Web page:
Theo Clinkard is based in West Yorkshire and his current practice spans choreography, theatre design, performance and pedagogy.
Following twenty years dancing for some of the UK’s most celebrated choreographers, he launched his own company in 2012 and has steadily built an international reputation for creating affecting and visually arresting work for small, middle and large-scale theatres as well as non-theatre settings.
Past company productions include Ordinary Courage (2012) Chalk (2014) and Of Land & Tongue (2014) with touring that includes Chile, Ireland, Switzerland and Germany.
His most recent company work for twelve performers and live music,
This Bright Field (2017), premiered as part of Brighton Festival before touring UK. Future company plans include Century Project (2020); a work that will span 100 years and a new large-scale stage work, Understory (2021).
International commissions include Somewhat still, when seen from above (2015) for Tanztheatre Wuppertal Pina Bausch and The Listening Room (2016) for Danza Contemporanea de Cuba. Hot Mess (2019) his new work for Candoco Dance Company and Helm (2019), a work conceived for the nine dancers with autism and/or learning disabilities from The Talent Hub, will both premiere this Autumn.
Since 2015, Clinkard has been working closely with dance artist, Leah Marojević. Their first co-production, The Elsewhen Series (2019) a set of duet scores for gallery and museum spaces premiered and the V&A Museum this September.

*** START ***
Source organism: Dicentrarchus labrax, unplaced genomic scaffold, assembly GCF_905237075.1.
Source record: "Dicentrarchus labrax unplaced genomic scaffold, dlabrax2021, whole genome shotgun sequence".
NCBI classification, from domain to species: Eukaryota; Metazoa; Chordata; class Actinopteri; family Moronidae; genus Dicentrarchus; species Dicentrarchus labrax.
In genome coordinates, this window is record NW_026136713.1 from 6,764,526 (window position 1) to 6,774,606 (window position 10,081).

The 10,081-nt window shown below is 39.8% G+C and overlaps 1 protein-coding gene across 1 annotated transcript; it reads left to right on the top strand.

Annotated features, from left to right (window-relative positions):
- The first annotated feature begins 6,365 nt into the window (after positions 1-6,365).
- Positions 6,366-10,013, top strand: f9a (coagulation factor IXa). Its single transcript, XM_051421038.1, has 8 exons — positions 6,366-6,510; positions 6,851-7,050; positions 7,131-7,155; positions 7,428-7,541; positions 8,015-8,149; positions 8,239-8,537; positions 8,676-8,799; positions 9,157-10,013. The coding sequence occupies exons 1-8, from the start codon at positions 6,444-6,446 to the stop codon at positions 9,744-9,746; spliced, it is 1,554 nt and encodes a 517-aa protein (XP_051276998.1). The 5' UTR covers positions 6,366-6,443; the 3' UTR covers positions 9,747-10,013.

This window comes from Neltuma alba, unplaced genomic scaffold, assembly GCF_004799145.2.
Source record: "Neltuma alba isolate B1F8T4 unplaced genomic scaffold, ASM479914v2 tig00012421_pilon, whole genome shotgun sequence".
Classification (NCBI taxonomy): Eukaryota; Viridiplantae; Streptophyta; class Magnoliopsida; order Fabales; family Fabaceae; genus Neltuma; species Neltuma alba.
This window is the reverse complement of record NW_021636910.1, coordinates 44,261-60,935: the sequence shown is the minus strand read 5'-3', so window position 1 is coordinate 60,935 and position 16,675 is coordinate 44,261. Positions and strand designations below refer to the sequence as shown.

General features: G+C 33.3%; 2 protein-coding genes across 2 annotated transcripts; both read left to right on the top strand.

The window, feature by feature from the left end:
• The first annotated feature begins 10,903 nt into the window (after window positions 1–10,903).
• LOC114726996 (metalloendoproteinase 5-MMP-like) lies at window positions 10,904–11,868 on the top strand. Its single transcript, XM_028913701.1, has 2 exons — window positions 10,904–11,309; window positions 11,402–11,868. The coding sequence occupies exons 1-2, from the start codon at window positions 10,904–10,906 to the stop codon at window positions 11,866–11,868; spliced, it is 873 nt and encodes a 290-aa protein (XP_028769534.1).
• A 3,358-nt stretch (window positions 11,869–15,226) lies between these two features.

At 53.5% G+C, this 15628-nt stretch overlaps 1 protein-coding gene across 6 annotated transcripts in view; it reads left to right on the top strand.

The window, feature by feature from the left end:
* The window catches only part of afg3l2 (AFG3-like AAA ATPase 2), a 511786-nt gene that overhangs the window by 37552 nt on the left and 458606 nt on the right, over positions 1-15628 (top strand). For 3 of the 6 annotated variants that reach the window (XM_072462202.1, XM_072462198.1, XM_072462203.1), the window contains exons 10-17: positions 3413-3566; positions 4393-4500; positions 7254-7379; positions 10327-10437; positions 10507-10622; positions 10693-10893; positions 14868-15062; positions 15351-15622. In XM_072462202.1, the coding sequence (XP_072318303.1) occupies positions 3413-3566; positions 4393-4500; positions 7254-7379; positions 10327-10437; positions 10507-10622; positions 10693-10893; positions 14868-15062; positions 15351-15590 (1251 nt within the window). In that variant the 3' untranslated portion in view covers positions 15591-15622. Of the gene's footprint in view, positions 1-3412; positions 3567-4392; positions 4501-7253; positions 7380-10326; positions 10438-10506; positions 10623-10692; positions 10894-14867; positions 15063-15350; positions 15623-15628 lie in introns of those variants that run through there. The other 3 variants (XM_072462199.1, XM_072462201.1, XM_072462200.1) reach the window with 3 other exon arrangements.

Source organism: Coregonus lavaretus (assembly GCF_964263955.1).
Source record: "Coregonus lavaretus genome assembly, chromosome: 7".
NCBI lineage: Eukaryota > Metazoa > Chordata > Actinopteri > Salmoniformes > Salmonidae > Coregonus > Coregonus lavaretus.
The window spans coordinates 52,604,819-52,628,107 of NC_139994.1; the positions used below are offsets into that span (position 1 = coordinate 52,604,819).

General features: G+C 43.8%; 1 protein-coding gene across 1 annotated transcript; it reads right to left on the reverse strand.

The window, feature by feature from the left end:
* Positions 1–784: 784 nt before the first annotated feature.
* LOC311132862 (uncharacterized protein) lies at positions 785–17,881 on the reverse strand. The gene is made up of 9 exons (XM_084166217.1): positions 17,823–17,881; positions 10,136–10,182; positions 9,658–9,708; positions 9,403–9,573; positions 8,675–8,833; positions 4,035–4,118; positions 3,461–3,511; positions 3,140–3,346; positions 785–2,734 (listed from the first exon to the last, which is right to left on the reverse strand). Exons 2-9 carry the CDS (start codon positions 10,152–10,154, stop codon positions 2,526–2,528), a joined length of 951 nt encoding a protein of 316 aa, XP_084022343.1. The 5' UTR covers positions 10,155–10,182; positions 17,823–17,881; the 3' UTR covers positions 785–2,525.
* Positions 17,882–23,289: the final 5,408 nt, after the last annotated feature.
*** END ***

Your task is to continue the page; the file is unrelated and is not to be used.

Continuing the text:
Clinkard regularly leads intensives workshops, residencies and classes internationally for professional companies, dance organisations and training institutions, including engagements in Chile, Belgium, Ireland, Germany, Wales, Scotland, Australia, New Zealand, Switzerland, United States, France, Spain, Cuba, Italy, Finland, Sweden and Norway.
Clinkard is an Associate Artist at Brighton Dome & Festival, Dance4, The Hall for Cornwall and an Honorary Fellow at Plymouth University.
At the heart of Clinkard's practice is an interest in the communicative potential of the body and the empathetic nature of dance in performance. His dance works are usually conceived in response to context and/or spaces; designing unique audience/performer situations that engender fresh ways of experiencing dance. He intends to construct environments for memorable connection by foregrounding the dancers subjective experience within the worlds he constructs, to articulate a landscape of feelings and ideas for the observer.
Clinkard’s choreography has an unforced,
unhurried quality, that is very much of the moment.
He muses, tinkers around with his material like a bloke in a shed,
and then, quietly and deftly, pulls the loose ends together,
the result is intimate, human-scale and charged with joy.